In the search for healthy, nutritious food, I have been experimenting with different grains, vegetables and fruits for salads. I specially enjoy Lebanese and Mediterranean cuisine, where the combinations of fresh vegetables, salad greens and herbs gives ideas for very delicious simple meals. Like this Levantine Tabbouleh made of fresh parsley, some mint, juicy tomatoes, a little Bulgar and really good quality olive oil. Fresh ground black pepper and a smattering of salt, complete this plateful of goodness.
The Theme for the 180th Event of the FB Group, Foodie Monday Blog Hop, is Low Calorie Food. If you browse my blog you will see a number of salads, soups, rasams, kootu and other recipes that would comfortably fall in this category. I am however focusing on grain based salads now, and decided to go for something with Bulgar.
Will the Real Levantine Tabbouleh Please Stand Up!
The Levantine Tabbouleh was a natural choice as I had fresh parsley, a packet of Bulgar, extra virgin olive oil, mint, tomatoes – everything I would need to make the dish. So the choice was easy, but the hard part came now. As I browsed blogs and my cookbooks, I realized that identifying an authentic recipe was going to be tough.
There were 1000s of recipes for the Levantine Tabbouleh, all differing from one another is some way or the other. Some used cilantro. Others heaped up the Bulgar and added parsley and mint almost as garnish. Yet others had green chilies, some not. A few Recipes had onions, others shallots, and yet others scallions. And most claimed to be the perfect or authentic Tabbouleh or Tabouli, Lebanese, Mediterranean, Levantine. It was mind boggling.
After all the research, I decided that the Tabbouleh was like the Rasam from my home State, Tamilnadu. Knock on the doors of 15 homes in Mylapore, Chennai, and you will get at least 30 different recipes for Rasam, all authentic, all delicious, all perfectly Tamilian. So each person had their own pet Tabbouleh recipe, just like the rasams in Chennai.
As a food blogger though, I feel I have the responsibility to put out as close a version as is acceptable in the region where a dish is made, using ingredients too, as nearly matching the ones found there.
One thing was clear. This was not, as I had mistakenly thought, a grain based salad. The true Levantine Tabbouleh, as all my reading told me, had just a little Bulgar. It was the Parsley that reigned over the salad, with help from the tomatoes. The rest of the ingredients including the Bulgar, were there to give ‘outside support’ as they say in political circles.
And Then There is Bulgar and Bulgar
I found that there were many types of Bulgar. In the Middle East and Mediterranean regions, it appears you get a fine grained Bulgar, which does not need to be cooked. You just soak it, usually in the juice of the tomato or other ingredients being used. The Bulgar I had on hand had clear package instructions to pour boiling water over it and let it steam within a covered bowl, for 10-15 minutes, just as I would make couscous.
There are probably other variants which either need actual cooking, or soaking in boiling water for a different length of time, or used straightway without the need for soaking. In this recipe for the Levantine Tabbouleh, I have therefore followed the package instructions for the Bulgar I had purchased, and the method would need to be changed according to the type of Bulgar you are using.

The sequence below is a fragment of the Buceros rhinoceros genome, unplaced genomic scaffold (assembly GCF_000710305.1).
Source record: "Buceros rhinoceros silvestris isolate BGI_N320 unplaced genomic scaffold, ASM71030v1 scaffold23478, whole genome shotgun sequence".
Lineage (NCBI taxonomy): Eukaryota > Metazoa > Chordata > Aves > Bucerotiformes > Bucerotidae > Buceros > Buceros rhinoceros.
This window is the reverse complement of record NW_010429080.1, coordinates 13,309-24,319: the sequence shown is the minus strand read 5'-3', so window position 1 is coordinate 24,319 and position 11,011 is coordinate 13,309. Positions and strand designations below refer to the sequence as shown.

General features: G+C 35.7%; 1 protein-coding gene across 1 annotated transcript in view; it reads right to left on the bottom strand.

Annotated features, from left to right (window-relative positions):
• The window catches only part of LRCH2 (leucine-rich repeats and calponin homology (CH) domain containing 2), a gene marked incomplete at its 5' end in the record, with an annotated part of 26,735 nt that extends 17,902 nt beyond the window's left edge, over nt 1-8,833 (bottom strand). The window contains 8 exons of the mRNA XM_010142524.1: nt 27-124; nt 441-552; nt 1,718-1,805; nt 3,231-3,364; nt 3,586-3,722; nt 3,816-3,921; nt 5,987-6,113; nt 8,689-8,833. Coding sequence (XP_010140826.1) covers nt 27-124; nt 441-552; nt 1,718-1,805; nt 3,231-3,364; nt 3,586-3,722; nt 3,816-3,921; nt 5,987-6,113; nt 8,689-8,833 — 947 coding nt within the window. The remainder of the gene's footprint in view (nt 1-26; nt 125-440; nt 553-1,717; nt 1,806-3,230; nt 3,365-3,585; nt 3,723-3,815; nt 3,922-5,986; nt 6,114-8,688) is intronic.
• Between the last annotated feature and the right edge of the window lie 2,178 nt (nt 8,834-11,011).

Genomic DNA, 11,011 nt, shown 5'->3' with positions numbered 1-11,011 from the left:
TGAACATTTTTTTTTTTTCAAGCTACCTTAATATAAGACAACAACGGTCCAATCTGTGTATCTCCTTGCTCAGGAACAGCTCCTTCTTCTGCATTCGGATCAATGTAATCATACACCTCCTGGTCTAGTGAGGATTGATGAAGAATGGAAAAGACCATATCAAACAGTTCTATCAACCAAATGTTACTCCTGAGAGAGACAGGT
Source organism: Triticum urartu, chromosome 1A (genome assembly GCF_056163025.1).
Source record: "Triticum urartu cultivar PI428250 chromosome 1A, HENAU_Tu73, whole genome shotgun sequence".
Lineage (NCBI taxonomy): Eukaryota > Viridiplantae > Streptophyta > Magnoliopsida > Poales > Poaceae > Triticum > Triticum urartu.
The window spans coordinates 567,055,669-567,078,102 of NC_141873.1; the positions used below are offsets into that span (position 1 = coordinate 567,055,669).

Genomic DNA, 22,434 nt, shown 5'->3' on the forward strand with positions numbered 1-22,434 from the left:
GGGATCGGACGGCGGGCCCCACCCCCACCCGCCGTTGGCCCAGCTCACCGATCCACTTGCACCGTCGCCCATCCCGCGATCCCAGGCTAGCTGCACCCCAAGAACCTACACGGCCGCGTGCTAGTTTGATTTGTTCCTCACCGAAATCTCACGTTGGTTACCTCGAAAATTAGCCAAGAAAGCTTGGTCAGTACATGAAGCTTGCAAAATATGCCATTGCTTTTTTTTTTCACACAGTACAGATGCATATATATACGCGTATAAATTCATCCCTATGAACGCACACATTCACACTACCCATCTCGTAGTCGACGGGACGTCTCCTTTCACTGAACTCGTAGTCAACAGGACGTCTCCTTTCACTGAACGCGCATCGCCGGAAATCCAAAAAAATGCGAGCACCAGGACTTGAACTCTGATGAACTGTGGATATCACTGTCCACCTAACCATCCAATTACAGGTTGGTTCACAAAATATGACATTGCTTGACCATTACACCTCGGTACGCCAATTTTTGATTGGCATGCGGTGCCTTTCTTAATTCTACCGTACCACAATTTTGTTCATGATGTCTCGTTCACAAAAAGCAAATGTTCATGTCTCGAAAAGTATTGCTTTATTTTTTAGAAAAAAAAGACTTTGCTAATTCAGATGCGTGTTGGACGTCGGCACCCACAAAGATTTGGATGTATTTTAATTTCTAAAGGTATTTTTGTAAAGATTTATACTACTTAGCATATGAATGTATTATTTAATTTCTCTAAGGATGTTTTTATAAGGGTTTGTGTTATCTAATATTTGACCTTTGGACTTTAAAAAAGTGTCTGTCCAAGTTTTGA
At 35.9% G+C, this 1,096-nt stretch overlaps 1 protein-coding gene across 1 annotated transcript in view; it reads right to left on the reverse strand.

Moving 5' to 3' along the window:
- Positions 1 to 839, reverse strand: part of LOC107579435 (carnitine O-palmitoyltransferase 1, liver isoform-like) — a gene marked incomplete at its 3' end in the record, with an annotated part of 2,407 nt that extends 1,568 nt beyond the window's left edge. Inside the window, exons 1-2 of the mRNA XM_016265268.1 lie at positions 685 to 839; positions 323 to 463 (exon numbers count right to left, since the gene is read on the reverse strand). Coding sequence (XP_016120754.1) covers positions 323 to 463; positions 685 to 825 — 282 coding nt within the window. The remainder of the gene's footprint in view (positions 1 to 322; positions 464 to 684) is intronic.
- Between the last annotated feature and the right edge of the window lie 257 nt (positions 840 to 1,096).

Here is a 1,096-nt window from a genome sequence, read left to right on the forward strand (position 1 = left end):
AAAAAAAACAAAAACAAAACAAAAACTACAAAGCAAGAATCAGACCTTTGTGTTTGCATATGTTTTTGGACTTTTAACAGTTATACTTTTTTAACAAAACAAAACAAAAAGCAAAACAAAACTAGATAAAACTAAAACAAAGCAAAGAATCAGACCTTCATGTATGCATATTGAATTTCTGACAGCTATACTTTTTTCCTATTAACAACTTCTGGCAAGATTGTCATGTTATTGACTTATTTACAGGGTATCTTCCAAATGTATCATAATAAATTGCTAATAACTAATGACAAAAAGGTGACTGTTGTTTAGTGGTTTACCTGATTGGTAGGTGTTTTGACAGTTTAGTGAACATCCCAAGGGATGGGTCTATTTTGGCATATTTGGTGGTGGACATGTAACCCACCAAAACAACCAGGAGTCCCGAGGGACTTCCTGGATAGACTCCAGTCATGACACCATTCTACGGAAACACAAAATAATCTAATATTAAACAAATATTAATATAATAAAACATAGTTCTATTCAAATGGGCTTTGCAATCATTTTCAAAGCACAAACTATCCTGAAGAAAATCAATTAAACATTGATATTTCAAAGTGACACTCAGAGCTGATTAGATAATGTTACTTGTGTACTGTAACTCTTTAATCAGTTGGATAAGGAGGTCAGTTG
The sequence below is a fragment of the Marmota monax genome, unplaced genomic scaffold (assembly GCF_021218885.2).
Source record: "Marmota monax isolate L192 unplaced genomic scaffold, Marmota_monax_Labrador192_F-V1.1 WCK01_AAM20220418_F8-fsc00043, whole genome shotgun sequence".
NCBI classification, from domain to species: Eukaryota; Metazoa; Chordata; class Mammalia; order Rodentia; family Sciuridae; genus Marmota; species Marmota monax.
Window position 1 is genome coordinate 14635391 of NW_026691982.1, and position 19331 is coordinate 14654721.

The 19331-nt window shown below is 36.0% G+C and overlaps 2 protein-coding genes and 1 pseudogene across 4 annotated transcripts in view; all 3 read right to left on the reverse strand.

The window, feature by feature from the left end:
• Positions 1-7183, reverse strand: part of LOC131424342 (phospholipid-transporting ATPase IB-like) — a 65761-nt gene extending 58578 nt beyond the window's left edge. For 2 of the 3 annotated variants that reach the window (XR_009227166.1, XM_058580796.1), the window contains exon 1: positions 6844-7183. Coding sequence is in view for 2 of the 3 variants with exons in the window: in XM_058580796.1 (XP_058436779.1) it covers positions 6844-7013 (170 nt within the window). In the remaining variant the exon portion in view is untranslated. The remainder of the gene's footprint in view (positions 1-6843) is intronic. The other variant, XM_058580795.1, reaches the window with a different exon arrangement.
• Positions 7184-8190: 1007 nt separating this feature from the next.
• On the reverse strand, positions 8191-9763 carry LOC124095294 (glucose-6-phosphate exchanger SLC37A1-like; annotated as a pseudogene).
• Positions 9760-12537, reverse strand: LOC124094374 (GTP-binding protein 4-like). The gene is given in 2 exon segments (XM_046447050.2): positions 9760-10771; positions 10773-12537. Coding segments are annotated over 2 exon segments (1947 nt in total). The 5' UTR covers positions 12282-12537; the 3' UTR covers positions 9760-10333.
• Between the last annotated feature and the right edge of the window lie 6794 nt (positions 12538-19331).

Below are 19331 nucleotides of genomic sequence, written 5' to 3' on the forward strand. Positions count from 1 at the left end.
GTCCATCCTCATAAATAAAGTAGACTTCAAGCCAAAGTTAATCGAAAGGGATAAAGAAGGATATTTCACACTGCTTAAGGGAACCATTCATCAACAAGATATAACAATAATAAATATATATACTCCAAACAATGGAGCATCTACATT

Another question that came to my mind was – what parsley is to be used in this salad. Some recipes from popular chefs and home cooks swore by curly leaf parsley, and others equally firmly swore by the flat leaf one.
When in doubt, go to the Master and so I turned to Yotam Ottolenghi for guidance on making the Levantine Tabbouleh. I have followed his recipe in the Guardian here, as to ingredients and proportions.
A couple of deviations, not because I think I know more than the Master, but because of practical necessities – I ran out of the required volume of flat leaf parsley that Ottolenghi’s recipe specifies and made up the difference with curly leaf parsley from my balcony garden (sacrilege, I know, but by now I just wanted to make the Tabbouleh and be done with it).
Another thing, Ottolenghi used shallots in his recipe. The other reliable source I had, Kamal Mousawak’s Lebanese Home Cooking, had scallions in the recipe. Well, I had spring onions and no shallots. So my recipe also has spring onions. Other than this, I have followed the recipe faithfully.
When you make this Levantine Tabbouleh or Parsley Tomato Bulgar Salad, follow the same proportions for the ingredients, as in my recipe, and you will get as close to Ottolenghi’s Tabbouleh as is possible.
Some interesting facts about Bulgar and its health benefits may be found on HealthLine.com One serving of this Tabbouleh has 25 gms of Bulgar, which gives roughly 21 calories. The Olive oil, 40 ml for one serving, is about 300 calories.
The theme for this week was suggested by Sujata Roy who blogs at Batter Up With Sujata. If you visit her blog, which I hope you will do, do look up her mouth watering recipes. I dream about the Orange flavoured rosagullas, and I hope to make them soon.
This Post has been sent to the Event 180 Foodie Monday Blog Hop “Low Calorie Food”